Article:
The Shoes of the Fisherman (1968) 1080p YIFY Movie

The Shoes of the Fisherman (1968) 1080p

The Shoes of the Fisherman is a movie starring Anthony Quinn, Laurence Olivier, and Oskar Werner. Ukrainian Archbishop Kiril Lakota is set free after twenty years as a political prisoner in Siberia. He is brought to Rome by Father...

IMDB: 7.13 Likes

  • Genre: Drama |
  • Quality: 1080p
  • Size: 3.09G
  • Resolution: / fps
  • Language: English
  • Run Time: 156
  • IMDB Rating: 7.1/10 
  • MPR: Normal
  • Peers/Seeds: 40 / 40

The Synopsis for The Shoes of the Fisherman (1968) 1080p

Ukrainian Archbishop Kiril Lakota is set free after twenty years as a political prisoner in Siberia. He is brought to Rome by Father David Telemond, a troubled young priest who befriends him. Once at the Vatican, he is immediately given an audience with the Pope, who elevates him to Cardinal Priest. The world is on the brink of war due to a Chinese-Soviet feud made worse by a famine caused by trade restrictions brought against China by the U.S. When the Pontiff suddenly dies, Lakota's genuine character and unique life experience move the College of Cardinals to elect him as the new Pope. But Pope Kiril I must now deal with his own self-doubt, the struggle of his friend Father Telemond, who is under scrutiny for his beliefs, and find a solution to the crisis in China.

The Director and Players for The Shoes of the Fisherman (1968) 1080p

[Director]Michael Anderson
[Role:]Laurence Olivier
[Role:]Oskar Werner
[Role:]Anthony Quinn
[Role:]David Janssen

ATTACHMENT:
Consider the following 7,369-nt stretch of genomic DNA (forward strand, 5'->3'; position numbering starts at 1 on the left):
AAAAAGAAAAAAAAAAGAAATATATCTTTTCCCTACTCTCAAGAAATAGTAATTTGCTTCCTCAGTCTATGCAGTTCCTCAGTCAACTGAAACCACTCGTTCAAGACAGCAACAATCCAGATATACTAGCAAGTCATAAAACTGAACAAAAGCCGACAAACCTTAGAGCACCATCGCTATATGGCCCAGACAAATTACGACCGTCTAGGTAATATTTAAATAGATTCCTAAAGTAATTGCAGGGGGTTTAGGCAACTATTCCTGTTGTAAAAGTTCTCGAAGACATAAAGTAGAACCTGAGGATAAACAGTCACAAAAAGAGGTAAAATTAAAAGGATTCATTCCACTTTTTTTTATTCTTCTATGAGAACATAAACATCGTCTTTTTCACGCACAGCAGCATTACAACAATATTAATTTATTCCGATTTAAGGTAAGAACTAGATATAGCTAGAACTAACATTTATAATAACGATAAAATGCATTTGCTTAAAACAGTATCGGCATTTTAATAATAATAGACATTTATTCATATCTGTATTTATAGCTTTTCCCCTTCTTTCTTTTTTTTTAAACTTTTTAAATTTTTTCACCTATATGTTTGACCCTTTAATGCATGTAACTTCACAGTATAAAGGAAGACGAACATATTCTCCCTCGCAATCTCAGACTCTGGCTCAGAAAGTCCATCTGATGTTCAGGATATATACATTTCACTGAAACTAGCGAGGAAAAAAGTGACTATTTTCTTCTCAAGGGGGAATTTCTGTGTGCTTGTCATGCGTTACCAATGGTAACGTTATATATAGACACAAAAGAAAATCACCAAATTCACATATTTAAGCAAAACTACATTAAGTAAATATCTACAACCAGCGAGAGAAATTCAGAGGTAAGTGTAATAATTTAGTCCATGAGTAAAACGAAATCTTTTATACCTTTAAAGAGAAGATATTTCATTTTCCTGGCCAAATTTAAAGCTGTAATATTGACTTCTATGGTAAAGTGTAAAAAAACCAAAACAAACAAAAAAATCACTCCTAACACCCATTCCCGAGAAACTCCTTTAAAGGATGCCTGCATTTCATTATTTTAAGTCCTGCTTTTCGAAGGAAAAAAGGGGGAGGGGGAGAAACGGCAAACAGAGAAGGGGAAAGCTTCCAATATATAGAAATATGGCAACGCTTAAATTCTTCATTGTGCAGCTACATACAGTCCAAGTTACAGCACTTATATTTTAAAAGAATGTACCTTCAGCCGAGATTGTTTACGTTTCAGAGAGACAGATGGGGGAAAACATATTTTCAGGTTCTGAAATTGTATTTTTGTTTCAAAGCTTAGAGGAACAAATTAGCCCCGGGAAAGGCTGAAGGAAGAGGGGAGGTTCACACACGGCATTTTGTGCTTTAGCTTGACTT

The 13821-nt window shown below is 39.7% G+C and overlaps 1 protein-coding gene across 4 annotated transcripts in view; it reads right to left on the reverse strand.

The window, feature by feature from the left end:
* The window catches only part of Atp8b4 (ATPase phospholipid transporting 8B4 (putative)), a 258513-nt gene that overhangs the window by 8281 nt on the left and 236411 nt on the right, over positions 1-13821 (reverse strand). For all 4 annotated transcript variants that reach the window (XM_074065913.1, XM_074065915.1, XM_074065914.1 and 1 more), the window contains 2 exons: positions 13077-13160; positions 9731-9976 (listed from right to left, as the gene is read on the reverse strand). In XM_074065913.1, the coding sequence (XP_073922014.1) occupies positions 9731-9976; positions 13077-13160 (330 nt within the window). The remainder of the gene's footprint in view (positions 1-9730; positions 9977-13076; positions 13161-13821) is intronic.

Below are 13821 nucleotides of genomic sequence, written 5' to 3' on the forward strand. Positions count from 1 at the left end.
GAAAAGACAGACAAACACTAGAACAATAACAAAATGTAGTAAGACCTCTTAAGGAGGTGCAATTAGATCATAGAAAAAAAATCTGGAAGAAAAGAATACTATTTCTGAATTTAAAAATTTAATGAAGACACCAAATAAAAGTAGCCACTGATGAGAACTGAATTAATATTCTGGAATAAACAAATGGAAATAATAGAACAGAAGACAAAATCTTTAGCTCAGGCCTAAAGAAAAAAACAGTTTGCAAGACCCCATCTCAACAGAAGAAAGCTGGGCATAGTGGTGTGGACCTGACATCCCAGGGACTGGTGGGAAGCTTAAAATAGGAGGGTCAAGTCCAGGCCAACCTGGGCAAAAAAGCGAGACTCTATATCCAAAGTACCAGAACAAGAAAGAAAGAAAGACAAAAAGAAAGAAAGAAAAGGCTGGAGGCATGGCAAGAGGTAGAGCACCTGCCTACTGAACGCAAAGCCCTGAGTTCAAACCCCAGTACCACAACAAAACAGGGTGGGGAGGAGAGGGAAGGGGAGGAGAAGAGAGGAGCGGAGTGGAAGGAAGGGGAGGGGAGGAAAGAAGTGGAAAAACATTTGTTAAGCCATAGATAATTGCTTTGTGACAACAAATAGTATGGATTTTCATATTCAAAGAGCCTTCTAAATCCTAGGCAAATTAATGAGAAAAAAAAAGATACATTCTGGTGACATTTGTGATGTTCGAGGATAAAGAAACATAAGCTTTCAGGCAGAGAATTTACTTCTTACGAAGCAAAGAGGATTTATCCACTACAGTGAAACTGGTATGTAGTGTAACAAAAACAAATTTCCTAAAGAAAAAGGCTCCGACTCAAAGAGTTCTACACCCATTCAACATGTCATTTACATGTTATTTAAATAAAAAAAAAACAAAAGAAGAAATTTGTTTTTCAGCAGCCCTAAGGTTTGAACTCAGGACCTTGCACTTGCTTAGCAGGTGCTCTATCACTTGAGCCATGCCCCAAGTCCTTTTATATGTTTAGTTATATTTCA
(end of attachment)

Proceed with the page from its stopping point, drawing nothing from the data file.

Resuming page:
The Reviews for The Shoes of the Fisherman (1968) 1080p

Great performances and little elseReviewed byJugu AbrahamVote: 7/10

I first saw this film in 1971 and was in awe of the selection process of the Pontiff that the film presented in lengthy yet pleasing detail. Even today it would be difficult to access the locations within the Vatican the film showed. The real hero of the film is Morris L West, the author of the book, who could foresee the selection of a Pope from a Communist country, just as H G Wells predicted the landing on the moon.

The mainstay of the film beyond the story are the performers (in order of merit): Oscar Werner, Anthony Quinn, Leo McKern, John Gielgud, Laurence Olivier, Vittorio De Sica, and David Janssen.

This was probably the finest performance of Oscar Werner. It is indeed unfortunate that he did not live to endear us long after this movie was made.

Quinn on the other hand had played somewhat similar roles; his "Barrabas" was very close to this one and probably a richer performance; so was his "25th Hour" where he has to suffer when he is mistaken for a Jew in a Nazi labour camp. Quinn finest moment, and probably the film's strongest scene, was the incognito Pope praying as a Jewish rabbi would at the bedside of a sick man. The lines following the scene with Barbara Jefford (the Doctor wife of a TV reporter) spoken by Quinn "You never mentioned the word love" is probably one of the few strong lines in a lackadaisical script that are truly uplifting.

Leo McKern is a good actor and I would rate this performance as his second best--second only to his Ryan in Lean's "Ryan's Daughter". The scene where he admits his guilt of being jealous is very well developed.

De Sica is good always great as an actor and as a director. After great scenes in the beginning of the film, De Sica's character vanishes which is a major flaw in the film. John Gielgud has played a Pope often ("Becket" for one) that he just slips into the role like a glove.